Davis Drive: Taylor feels the pain

For the many vocal critics of Tony Van Bynen and John Taylor, Davis Drive has become a metaphor for Newmarket Council under their stewardship. There is endless delay, disruption and mismanagement (with more to come when work on the Yonge Street rapidway gets underway next year). Throw into this deadly mix business closures and we have all the conditions for a perfect storm. There is no end in sight.

Earlier, Taylor tells us people in his office have been in tears about Davis Drive. He feels their pain.

Wolk says work on Davis Drive is too far down the road to cancel but vows there is “no way we are going to rip up 2.6 km of Yonge Street between Davis and Mulock”.

Decisive, bold but probably impossible.

Wolk wants more all-day two-way GO trains (who doesn’t) but this is something not in his gift.

For two years Darryl Wolk has been poking John Taylor in the ribs with a long, pointy stick, trying to get a reaction.  There are the accusations of cronyism and the Old Boys Club. That it is in Taylor’s genes to play both sides. That he moralises about the importance of confidentiality while giving information to people on condition they don’t reveal where it came from.  I suppose you could call it municipal insider trading.

Political Cross-dressing

Wolk says Taylor’s support for PC candidate Jane Twinney at the recent Provincial Election is proof positive that he was backing Hudak’s plan to axe 100,000 public sector jobs. How absurd!  Taylor, a former Liberal candidate supports his friend Jane Twinney, a born again conservative. But Wolk, a conservative, backed Ballard, the Liberal candidate, in the very same election. Conclusion: there is a lot of political cross-dressing going on.

Taylor has been playing the long game, refusing to rise to the bait. But now he stands and trades blows with his tormentor.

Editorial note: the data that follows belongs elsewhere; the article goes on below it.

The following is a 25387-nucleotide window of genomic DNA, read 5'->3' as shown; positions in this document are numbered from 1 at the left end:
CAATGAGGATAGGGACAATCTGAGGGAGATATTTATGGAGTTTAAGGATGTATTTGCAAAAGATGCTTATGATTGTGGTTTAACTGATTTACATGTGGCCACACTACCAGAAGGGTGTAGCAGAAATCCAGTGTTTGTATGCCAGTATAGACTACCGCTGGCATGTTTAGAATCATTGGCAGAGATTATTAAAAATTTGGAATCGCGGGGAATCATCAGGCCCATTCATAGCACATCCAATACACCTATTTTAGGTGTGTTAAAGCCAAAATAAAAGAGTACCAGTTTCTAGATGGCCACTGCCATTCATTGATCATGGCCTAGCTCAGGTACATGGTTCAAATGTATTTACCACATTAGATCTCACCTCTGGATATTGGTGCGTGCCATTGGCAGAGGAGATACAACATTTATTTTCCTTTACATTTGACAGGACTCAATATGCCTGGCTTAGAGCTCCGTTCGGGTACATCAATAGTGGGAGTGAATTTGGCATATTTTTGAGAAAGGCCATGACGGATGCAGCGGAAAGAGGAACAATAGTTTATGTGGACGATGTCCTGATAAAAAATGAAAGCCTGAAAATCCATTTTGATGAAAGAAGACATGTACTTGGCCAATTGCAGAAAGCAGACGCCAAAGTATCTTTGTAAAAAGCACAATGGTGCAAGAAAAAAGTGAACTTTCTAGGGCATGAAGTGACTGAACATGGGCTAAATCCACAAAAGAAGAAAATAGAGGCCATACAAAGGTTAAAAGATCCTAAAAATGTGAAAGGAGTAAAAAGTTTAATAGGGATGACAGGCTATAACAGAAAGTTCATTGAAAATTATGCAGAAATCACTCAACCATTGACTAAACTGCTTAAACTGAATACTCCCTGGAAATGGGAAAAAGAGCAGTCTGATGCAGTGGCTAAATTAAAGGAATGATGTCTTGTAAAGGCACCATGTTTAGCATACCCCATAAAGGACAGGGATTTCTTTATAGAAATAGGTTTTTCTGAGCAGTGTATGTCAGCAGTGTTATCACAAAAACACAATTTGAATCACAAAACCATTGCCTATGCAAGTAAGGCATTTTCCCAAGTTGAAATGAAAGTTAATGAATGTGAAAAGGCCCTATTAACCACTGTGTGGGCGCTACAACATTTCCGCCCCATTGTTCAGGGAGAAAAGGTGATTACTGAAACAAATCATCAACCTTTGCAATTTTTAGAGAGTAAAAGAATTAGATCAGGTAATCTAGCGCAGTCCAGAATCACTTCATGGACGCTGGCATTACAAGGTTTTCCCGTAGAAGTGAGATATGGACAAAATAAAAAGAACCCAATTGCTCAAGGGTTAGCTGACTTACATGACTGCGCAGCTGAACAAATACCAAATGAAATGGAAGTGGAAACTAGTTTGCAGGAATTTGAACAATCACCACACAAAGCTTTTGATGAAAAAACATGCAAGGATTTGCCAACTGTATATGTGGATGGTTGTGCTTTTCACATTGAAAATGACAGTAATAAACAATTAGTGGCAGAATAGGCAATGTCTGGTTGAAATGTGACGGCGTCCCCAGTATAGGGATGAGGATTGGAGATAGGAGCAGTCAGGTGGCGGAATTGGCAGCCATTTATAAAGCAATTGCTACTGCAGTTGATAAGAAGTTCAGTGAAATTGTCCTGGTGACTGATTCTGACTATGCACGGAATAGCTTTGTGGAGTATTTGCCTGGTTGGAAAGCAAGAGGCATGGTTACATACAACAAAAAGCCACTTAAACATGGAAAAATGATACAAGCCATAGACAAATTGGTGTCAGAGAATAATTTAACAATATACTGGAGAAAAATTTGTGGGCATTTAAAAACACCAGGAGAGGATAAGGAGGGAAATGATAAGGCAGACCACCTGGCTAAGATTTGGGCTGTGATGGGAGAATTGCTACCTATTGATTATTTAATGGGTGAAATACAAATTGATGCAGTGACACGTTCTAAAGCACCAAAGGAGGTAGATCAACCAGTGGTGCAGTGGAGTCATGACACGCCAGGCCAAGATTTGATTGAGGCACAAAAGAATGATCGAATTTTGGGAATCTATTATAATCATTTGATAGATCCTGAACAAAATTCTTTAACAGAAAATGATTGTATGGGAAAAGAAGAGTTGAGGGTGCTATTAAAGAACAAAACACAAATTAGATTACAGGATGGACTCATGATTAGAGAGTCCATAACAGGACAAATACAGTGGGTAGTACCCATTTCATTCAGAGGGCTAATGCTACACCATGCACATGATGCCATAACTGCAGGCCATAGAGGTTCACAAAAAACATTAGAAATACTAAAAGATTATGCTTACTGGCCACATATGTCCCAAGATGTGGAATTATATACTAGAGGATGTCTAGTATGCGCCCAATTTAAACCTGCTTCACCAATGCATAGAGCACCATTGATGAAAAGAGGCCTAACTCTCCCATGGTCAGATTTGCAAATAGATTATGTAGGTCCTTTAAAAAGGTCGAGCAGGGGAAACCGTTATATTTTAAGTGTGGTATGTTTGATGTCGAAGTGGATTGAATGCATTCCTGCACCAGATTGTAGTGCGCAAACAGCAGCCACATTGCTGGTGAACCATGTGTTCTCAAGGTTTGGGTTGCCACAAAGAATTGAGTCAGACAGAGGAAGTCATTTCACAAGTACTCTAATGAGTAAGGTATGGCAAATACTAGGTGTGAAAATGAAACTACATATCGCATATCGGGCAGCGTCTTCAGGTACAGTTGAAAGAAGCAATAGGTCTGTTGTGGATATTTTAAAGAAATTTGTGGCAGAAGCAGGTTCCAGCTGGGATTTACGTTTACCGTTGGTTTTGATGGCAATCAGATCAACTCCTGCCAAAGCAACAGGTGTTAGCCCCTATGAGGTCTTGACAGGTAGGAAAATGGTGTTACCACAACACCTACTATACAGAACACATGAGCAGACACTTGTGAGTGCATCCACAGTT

Taylor slams Wolk for his “mis-facts”. The 80% of meetings on Davis Drive that Taylor allegedly missed “is a lie”.

Dipping into his book of famous quotations, he tells Wolk:

“Darryl, you are entitled to your own opinions; not your own facts.”

The temperature is beginning to rise.

Taylor dismisses outright Wolk’s plan to expand Newmarket’s boundaries into neighbouring municipalities to provide more land for business. “I do not support annexing neighbours.”

Taylor calls for high speed broadband (a good idea). Wolk blasts this as a foolish $330m experiment.

Wolk says he will cut industrial and commercial taxes to lure business from Markham and other places. Taylor predicts residential property taxes will go up if this happens.

The Soccer Club loan

Now the grudge match is descending into a bare-knuckle fight. Someone from the audience asks about the controversial loan to the Newmarket Soccer Club. Taylor, who is not taking prisoners, says the question comes from a person with links to the Wolk Campaign Team! Taylor reels off a list of statistics showing the Town and the Club both benefitted. Wolk counters with: “There is a shady deal here” but the wind has gone out of his sails.

Now Taylor is talking about Wolk supporting 40-50 storey buildings in Newmarket. He is exaggerating for effect (something I do myself) but Taylor draws attention to the fact that Wolk would do the developers bidding. Taylor, on the other hand, is the man behind the height cap (true).

Taylor accuses Wolk of having a hundred uncosted priorities plucked out of thin air. (Opening the Library on Mondays, is one example) If these were ever implemented, the cost would be crippling. When Wolk protests Taylor accuses him of “throwing darts again”.

Wolk is argumentative, focussed and well briefed. He stands his ground. But he needs a knock out punch to win. And he doesn’t land one.

It was a good, fast-moving debate and well done the Chamber of Commerce for organising it.

But perhaps we could have another debate organised by, say, York Region Poverty Alliance? There were big policy areas such as affordable housing that didn’t even rate a mention.

Someone took to the microphone last night to remind us that we are taxpayers, yes, but we are citizens first.

19 days to go.